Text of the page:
“It’s reassuring,” said William Cheney, chief economist at John Hancock Financial Services Inc. in Boston. “After the December jobs report everybody was pretty nervous. This is a number that makes it more likely December was a fluke.”

Also today, figures from the New York-based Conference Board showed the index of leading indicators rose 0.1 percent in December after a revised 1 percent gain the prior month that was larger than previously estimated. The gauge is designed to predict the outlook for growth in the next three to six months.

“We are headed in a positive direction,” said Robert Rosener, an economist at Credit Agricole CIB in New York. “As the labor market continues to improve, and we have more job gains and fewer layoffs, that would be very positive for consumer spending.”

Higher Prices

The median price of an existing home rose 9.9 percent to $198,000 in December from $189,200 a year earlier, today’s report showed. For all of 2013, the median price climbed 11.5 percent, the most in eight years, to $197,100.

The data doesn’t track the same house over time, which means the figures could be influenced by improving demand in parts of the country where homes are more expensive.

Other figures today indicated the jump in real-estate values may be losing momentum. Prices climbed 0.1 percent in November from October, the smallest monthly gain in almost two years, according to the Federal Housing Finance Agency. The index measures transactions for single-family properties financed with mortgages owned or securitized by Fannie Mae and Freddie Mac.

Bad Weather

The Realtors’ group said bad weather may have restrained demand last month as sales fell in the Northeast and Midwest. The median time a home was on the market jumped in December to 72 days from 56 days a month earlier as “adverse weather reportedly delayed closings in many areas,” the group said in a statement.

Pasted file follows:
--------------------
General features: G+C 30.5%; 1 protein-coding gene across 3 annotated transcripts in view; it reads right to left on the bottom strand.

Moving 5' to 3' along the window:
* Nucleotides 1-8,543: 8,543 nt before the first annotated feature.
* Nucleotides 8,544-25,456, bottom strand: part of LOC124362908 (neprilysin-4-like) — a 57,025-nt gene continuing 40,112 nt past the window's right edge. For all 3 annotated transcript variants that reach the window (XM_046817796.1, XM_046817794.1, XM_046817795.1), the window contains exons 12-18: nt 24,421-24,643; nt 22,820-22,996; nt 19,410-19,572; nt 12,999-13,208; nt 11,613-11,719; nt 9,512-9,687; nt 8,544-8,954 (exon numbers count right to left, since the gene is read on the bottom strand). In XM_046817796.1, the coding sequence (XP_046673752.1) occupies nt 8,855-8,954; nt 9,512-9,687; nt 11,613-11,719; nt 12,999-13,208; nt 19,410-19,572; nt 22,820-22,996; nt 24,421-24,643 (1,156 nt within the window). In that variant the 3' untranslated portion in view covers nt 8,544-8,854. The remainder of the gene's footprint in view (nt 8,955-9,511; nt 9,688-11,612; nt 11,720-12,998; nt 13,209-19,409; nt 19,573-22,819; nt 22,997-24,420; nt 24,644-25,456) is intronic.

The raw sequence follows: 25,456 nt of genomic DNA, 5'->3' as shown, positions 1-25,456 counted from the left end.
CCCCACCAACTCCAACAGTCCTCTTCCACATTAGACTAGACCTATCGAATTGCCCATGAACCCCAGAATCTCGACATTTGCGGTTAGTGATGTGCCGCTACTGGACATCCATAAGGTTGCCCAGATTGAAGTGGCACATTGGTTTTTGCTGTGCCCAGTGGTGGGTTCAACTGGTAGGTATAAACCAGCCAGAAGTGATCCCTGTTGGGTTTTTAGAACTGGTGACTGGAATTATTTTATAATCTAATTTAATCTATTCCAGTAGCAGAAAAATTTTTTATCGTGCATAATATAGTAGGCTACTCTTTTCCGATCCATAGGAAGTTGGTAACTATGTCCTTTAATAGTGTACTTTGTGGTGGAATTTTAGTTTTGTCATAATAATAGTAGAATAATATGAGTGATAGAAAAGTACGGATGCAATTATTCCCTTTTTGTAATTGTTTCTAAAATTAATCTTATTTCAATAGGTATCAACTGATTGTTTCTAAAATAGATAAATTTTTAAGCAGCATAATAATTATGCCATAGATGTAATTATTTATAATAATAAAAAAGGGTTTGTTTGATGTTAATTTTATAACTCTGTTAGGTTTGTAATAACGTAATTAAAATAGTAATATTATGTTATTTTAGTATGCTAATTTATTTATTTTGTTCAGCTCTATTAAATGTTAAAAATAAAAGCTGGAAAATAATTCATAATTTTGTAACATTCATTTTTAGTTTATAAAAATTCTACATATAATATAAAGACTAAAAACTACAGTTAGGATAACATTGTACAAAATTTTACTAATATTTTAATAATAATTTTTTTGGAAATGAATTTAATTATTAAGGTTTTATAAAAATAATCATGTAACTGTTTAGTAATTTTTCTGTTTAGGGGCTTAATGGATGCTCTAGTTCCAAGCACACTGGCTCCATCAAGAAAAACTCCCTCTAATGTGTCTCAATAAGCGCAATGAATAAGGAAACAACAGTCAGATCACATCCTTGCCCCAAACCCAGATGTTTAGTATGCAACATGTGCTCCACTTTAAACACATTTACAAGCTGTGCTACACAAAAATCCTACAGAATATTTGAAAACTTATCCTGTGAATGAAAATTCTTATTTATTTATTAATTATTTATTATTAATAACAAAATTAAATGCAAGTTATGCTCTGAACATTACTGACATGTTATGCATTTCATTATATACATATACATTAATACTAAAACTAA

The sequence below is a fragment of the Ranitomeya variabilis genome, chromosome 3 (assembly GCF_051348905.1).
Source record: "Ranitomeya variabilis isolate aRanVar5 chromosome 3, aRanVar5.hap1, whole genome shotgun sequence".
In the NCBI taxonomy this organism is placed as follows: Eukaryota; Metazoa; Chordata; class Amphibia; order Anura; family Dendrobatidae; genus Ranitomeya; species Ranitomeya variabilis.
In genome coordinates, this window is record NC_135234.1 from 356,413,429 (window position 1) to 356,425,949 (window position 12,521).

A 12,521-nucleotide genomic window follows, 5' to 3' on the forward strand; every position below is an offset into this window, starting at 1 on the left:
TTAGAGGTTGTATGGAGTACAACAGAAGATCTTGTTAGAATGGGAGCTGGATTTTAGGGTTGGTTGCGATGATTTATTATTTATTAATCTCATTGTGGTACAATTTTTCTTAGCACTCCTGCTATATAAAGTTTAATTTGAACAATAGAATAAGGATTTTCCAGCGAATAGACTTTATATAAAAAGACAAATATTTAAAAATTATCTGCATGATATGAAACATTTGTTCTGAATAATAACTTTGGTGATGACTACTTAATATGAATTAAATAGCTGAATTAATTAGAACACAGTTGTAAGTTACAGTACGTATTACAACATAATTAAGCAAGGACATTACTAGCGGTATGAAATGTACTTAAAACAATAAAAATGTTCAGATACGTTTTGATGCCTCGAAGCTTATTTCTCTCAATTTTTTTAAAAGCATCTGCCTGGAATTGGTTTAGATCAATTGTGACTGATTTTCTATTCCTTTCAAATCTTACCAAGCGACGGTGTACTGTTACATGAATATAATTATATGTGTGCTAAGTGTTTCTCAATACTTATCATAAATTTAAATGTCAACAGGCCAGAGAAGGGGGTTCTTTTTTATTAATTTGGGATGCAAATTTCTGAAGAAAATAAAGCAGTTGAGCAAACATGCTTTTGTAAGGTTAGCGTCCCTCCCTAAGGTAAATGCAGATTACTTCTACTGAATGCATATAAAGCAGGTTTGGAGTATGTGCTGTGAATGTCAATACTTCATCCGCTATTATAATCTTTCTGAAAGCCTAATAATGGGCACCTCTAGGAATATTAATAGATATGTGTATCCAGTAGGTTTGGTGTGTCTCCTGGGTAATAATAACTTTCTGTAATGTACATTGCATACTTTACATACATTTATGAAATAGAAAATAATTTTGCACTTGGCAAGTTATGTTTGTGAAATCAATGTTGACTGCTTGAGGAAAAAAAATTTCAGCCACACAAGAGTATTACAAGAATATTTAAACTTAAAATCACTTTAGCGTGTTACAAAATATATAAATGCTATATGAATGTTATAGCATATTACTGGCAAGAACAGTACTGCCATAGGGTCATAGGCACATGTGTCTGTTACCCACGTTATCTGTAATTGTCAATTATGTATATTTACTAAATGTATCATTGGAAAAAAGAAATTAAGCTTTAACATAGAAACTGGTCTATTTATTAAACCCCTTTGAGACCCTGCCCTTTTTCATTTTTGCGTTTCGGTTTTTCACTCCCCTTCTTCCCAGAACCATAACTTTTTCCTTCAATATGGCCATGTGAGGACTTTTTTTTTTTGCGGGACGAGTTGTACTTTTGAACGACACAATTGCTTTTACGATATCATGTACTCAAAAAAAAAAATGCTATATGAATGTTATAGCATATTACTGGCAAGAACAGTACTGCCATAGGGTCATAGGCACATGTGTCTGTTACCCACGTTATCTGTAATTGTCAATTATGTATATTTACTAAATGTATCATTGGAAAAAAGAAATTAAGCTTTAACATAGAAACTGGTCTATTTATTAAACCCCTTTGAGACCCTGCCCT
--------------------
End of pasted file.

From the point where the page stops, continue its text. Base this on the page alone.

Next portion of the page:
Supply restraints probably also held the market back. The number of existing properties for sale fell 9.3 percent to 1.86 million from a month earlier. At the current pace, it would take 4.6 months to sell those houses, the lowest since February, compared with 5.1 months at the end of November. Inventory was up from 1.83 million a year earlier.

Purchases of single-family homes increased 1.9 percent to an annual rate of 4.3 million. The sales pace of multifamily properties including condominiums fell 5 percent to 570,000.

First-time buyers accounted for 27 percent of all purchases in December, the lowest since at least 2008.

“Normal would be closer to 40 percent,” NAR chief economist Lawrence Yun said at a news conference as the figures were released. “Two opposing forces are at work. One is job creation which is a positive factor for housing. But the negative is fast-declining affordability,” due in part to higher prices and mortgage rates.

Mortgage Rates

The average rate for a 30-year fixed mortgage was 4.39 percent this week, up from 3.35 percent in early May, according to Freddie Mac data released today.

Existing-home sales, which are tabulated when a purchase contract closes, are recovering from a 13-year low of 4.11 million in 2008 after reaching a record 7.08 million in 2005.

The housing rebound last year gained traction amid job gains and rising stock values. Residential construction starts soared in November to a five-year high. Sustained demand and a shortage of properties for sale have prompted builders to break ground on more dwellings, and mortgage lenders are reporting fewer delinquencies and healthier portfolios.

At Regions Financial Corp. in Birmingham, Alabama, mortgage production fell last year even as overall lending increased $4.5 billion, about 8 percent, as people took advantage of low interest rates earlier in 2013.

“Consumer balance sheets are healthier than they’ve been in some time, corporate balance sheets are in solid condition and the housing market in our communities continues to improve,” Chairman and Chief Executive Officer Grayson Hall said on a Jan. 21 earnings call. “These factors, along with an improving global outlook, should contribute to moderate to improving GDP growth in 2014.”

By Lorraine Woellert and Victoria Stilwell – Jan 23, 2014

To contact the reporters on this story: Lorraine Woellert in Washington at; Victoria Stilwell in Washington at

To contact the editor responsible for this story: Carlos Torres at

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Dresden Creek – 2674 Derby Walk, Atlanta, GA 30319

Call Tara Winslow at 678-576-0213 to schedule a showing time to view this well-maintained, like-new intown townhome!

updated 2674 Derby Walk flyer

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Special Kitchen Cleaning Challenges

Special Kitchen Cleaning Challenges

Rout the dirt and bring sparkle to the kitchen with these cleaning tips for ovens, stove tops and sink and counter areas.

Use a baking soda paste to clean spots off of stainless steel fixtures.

Food Preparation Surfaces